I found this section from the Landour Language School’s Course Book really interesting, it details their Hindi learning philosophy for foreigners.
Introduction to the Language of Northern India
There is a language, based largely on Sanskrit, which is spoken throughout the area covering Bihar Uttar Pradesh, Uttarakhand, Central India, Haryana, Punjab, Himachal Pradesh and Delhi.
It has many, many dialects. In some parts of the country, the dialects change every twenty or thirty miles. Each of these dialects has its own grammar according to which it changes the endings of verbs, nouns, pronouns, etc. But the unity of the language lies in the fact that the words whose endings are changed are largely the same words, and that the general method of sentence construction is the same throughout the area.
One of these dialects has come to be the medium of newspapers, literature, polite conversation and public speech. Strangely enough, it is spoken in very few homes as the everyday speech of the members of the family. But its use in its pure form is on the increase.
This language has three forms distinguished by the names Hindustani, Hindi and Urdu. That the three forms are one language is shown by their possessing the same grammar and method of sentence construction. The simplest form, Hindustani, distinguished by the simplicity of vocabulary, is understood throughout the whole area mentioned above. It might be called the Least Common Denominator of Hindi and Urdu. It is a language capable of real humour and much raciness of description but to achieve real depth one must turn either to Hindi or Urdu. Hindustani is the language taught in this short Introductory Course.
Learning Hindustani by the Direct Method
Learning a language has become very much easier with the rapid development of the science of linguistics since the 1940s. Also, the invention of the tape recorder has given us an extremely useful tool so that we may hear ourselves as others hear us.
This course uses the Direct Method, a result of these scientific advances. to teach Hindustani. In the Direct Method the nouns and verbs, etc., are directly related to the objects and actions experienced.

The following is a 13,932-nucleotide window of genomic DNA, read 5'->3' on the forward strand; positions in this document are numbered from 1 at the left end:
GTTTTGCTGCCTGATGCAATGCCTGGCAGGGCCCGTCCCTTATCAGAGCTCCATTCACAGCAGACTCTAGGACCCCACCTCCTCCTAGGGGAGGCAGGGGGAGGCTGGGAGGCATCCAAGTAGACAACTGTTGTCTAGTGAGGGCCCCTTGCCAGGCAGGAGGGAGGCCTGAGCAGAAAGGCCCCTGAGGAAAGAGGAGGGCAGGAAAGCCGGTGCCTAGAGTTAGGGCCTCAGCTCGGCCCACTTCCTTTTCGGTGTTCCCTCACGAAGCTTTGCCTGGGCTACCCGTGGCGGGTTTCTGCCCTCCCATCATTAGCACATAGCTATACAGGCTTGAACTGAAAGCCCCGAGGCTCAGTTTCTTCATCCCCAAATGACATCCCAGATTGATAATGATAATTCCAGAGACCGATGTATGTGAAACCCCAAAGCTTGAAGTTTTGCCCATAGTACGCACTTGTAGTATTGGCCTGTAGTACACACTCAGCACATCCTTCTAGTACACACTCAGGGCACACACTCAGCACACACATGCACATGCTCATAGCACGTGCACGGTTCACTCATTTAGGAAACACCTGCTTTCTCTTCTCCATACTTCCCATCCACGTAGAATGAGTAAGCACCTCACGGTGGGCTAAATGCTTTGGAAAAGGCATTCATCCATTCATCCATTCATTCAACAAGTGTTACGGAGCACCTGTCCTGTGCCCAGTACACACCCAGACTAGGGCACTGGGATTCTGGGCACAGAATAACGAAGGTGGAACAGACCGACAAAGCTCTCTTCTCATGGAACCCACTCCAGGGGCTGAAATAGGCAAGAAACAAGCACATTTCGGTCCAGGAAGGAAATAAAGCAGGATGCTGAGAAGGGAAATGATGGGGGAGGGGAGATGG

This is in contrast to the indirect method which uses the translation of the nouns and verbs into the mother tongue of the student in order that he may understand.
The aim of this course is to have you understanding and speaking Hindustani as soon as possible, not to make you a Hindi scholar or an expert in Hindi literature. Thus, we have aimed at answering the question, ‘How do I say this?’ rather than, ‘Why do you say it like that?’
Work on grammar and the writing exercises are left to home assignments so that the maximum time can be given in the tutorial or class to hearing or speaking Hindustani.
In this course, then, despite this large book which we read with our eyes, the ear is the medium of language. What is written in this book is to be listened to rather than read by the student, especially in the first instance.
This is a textbook providing the controlled structures and indicating the techniques by winch the language is to be learned. The spoken language can only come by listening to it and speaking it. Therefore, this is not a ‘teach yourself’ course; it is designed to be used with a teacher.
Learning with a teacher is the quickest and most effective way to gain correct pronunciation, inflection, intonation and idiom.
In pronunciation and idiom, Hindustani is so vastly different from English that to learn them we have to remould our throats, tongues and lips, and often reverse our method of thinking.
For instance, in English there are almost no pure vowels but in Hindustani most vowels are pure; there are hardly more than three English consonants which can serve unaltered in Hindustani. Add to this that pronunciation is more important than grammar or idiom in speaking a living language and you will realise the importance of learning the true utterance of each letter.
To help you (and your teacher) we have provided in Appendix I, a set of homophonic sentences which should be practised regularly throughout the course. Your teacher will have other phonetic drills (in the Teacher’s Handbook) which you can use in practising new sounds. Here a tape recorder is a great asset, both in listening to yourself and in listening to good Hindustani (e.g., as recorded by your teacher). The advantages of using a recorder are that the model given is always the same, we hear ourselves as others hear us (which is different from how we hear ourselves) and we are able to analyse our weaknesses.
There is no way of learning a language without memorising material. Think of language learning in terms of the development of skills, say, learning to play a piano. Your vocal organs (vocal cords, mouth, tongue, teeth, palate, lips) are the keyboard and you will need to memorise where each note is, i.e., the position of each parts of the vocal organs for each letter. Then you need to memorise chords (words) and short exercises (sentences) so that eventually you can play a piano concerto (hold a conversation or give a speech). Different students have different ways of memorising: find which way best suits you. Repetition is bound to be part of any method, and constant review, whether by reading or listening, either alone or with another person.
Learning a new language can be fun and can be an adventure, or it can be monotonous and dull, hard work. We hope that you will have fun learning Hindustani. It is not a difficult language to learn. We have provided some ideas for you to have enjoyment learning it: we hope you do.
Except from Introductory Hindi Course Course Book by Landour Language School.